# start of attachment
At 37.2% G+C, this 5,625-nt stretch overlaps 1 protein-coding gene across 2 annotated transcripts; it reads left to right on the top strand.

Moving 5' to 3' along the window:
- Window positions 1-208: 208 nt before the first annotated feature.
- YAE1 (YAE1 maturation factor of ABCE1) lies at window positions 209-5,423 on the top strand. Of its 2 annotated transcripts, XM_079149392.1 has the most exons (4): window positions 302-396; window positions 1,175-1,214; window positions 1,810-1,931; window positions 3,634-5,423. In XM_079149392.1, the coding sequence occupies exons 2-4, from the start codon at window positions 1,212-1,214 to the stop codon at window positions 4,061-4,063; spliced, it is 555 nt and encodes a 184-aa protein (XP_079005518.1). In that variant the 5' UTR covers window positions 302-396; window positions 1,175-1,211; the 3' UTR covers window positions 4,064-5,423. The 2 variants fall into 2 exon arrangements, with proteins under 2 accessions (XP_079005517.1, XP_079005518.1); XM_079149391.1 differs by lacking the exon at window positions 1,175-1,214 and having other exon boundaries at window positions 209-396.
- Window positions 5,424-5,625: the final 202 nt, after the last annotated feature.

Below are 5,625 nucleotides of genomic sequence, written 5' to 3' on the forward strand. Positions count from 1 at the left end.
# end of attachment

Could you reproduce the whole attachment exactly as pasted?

At 37.2% G+C, this 5,625-nt stretch overlaps 1 protein-coding gene across 2 annotated transcripts; it reads left to right on the top strand.

Moving 5' to 3' along the window:
- Window positions 1-208: 208 nt before the first annotated feature.
- YAE1 (YAE1 maturation factor of ABCE1) lies at window positions 209-5,423 on the top strand. Of its 2 annotated transcripts, XM_079149392.1 has the most exons (4): window positions 302-396; window positions 1,175-1,214; window positions 1,810-1,931; window positions 3,634-5,423. In XM_079149392.1, the coding sequence occupies exons 2-4, from the start codon at window positions 1,212-1,214 to the stop codon at window positions 4,061-4,063; spliced, it is 555 nt and encodes a 184-aa protein (XP_079005518.1). In that variant the 5' UTR covers window positions 302-396; window positions 1,175-1,211; the 3' UTR covers window positions 4,064-5,423. The 2 variants fall into 2 exon arrangements, with proteins under 2 accessions (XP_079005517.1, XP_079005518.1); XM_079149391.1 differs by lacking the exon at window positions 1,175-1,214 and having other exon boundaries at window positions 209-396.
- Window positions 5,424-5,625: the final 202 nt, after the last annotated feature.

Below are 5,625 nucleotides of genomic sequence, written 5' to 3' on the forward strand. Positions count from 1 at the left end.